Kuwait to lend Egypt more than $18 million to build two desalination plants

1 min read
Egyptian farmer Mohamed Omar (L), 65, and other farmers supply their farmland with water from a canal, fed by the Nile river, in the village of Baharmis on the outskirts of Egypt's Giza province, northwest of the capital Cairo, on December 1, 2019. - Egypt has for years been suffering from a severe water crisis that is largely blamed on population growth. Mounting anxiety has gripped the already-strained farmers as the completion of Ethiopia's gigantic dam on the Blue Nile, a key tributary of the Nile, draws nearer. Egypt views the hydro-electric barrage as an existential threat that could severely reduce its water supply. But Ethiopia insists that Egypt's water share will not be affected. (Photo by Khaled DESOUKI / AFP)
Egyptian farmer Mohamed Omar (L), 65, and other farmers supply their farmland with water from a canal, fed by the Nile river, in the village of Baharmis on the outskirts of Egypt's Giza province, northwest of the capital Cairo, on December 1, 2019. - Egypt has for years been suffering from a severe water crisis that is largely blamed on population growth. Mounting anxiety has gripped the already-strained farmers as the completion of Ethiopia's gigantic dam on the Blue Nile, a key tributary of the Nile, draws nearer. Egypt views the hydro-electric barrage as an existential threat that could severely reduce its water supply. But Ethiopia insists that Egypt's water share will not be affected. (Photo by Khaled DESOUKI / AFP)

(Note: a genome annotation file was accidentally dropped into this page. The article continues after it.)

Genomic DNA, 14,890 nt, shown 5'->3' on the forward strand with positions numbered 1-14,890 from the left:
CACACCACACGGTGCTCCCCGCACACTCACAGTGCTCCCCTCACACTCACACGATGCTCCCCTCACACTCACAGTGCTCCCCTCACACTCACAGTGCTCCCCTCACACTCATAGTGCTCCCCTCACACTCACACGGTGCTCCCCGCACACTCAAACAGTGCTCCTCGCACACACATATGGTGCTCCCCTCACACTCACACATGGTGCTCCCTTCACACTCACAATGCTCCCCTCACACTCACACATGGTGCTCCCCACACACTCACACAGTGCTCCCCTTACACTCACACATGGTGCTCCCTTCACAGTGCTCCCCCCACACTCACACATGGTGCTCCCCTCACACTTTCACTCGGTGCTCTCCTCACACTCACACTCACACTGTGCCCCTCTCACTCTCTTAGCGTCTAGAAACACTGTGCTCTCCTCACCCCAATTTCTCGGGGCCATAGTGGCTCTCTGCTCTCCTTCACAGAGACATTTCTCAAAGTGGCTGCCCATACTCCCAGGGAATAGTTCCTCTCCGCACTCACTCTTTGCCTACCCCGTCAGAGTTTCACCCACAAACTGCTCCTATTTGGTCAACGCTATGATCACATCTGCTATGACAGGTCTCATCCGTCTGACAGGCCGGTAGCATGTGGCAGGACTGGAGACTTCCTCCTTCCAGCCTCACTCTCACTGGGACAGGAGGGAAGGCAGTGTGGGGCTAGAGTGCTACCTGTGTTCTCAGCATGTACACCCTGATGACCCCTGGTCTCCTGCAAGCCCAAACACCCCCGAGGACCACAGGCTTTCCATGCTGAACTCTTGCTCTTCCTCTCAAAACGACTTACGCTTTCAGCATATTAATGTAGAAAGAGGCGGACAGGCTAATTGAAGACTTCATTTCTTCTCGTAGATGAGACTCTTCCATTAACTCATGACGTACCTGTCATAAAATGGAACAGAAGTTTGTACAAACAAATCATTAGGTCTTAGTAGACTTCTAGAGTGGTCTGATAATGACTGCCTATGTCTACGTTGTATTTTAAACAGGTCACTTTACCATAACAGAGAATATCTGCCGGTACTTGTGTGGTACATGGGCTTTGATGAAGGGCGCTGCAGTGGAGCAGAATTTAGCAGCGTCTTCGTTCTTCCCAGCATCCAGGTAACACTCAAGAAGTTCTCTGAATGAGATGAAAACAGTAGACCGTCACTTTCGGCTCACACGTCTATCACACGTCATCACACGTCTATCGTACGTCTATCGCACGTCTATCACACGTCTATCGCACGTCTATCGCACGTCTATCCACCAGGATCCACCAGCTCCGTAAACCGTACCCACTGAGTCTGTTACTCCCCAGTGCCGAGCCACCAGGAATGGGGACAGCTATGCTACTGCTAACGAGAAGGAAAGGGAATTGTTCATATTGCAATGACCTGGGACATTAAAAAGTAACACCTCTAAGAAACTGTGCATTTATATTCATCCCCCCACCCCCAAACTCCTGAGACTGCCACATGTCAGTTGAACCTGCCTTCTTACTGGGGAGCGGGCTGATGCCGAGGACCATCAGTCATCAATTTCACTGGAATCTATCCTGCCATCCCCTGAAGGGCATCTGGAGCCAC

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  • The projects are expected to augment the fresh-water capacity of Egypt, which is heavily dependent on the Nile for water

  • From a burgeoning population to inefficient irrigation to pollution in the Nile, several problems cast a shadow over Egypt’s water situation

Egypt will get a loan of KD5.5 million ($18.27 million) Kuwait Fund for Arab Economic Development to build two desalination plants, said local reports on Tuesday, July 27.

The two plants will be built in the new cities of Rafah and Bir al Abed in North Sinai, said the reports.

The loan agreement has been approved by Egypt’s President Abdel Fattah El Sisi, the reports went on to add.

The projects are expected to greatly augment the fresh-water capacity of Egypt, a country that is heavily dependent on the Nile for water.

With the desalination plants, the country can now look to provide its burgeoning population, which reports say has grown 41% since the early 1990s, get access to potable water.

Egypt already suffers from a water crisis that is exacerbated by inefficient agricultural processes like flood-irrigation.

Even otherwise, Nile water supplied to farms through canals from the Aswan dam for irrigation see losses of as much as 3 billion cubic meters per year through evaporation, say experts.

The dumping of municipal waste, wastewater, and effluents in the Nile over the years has only made matters worse.

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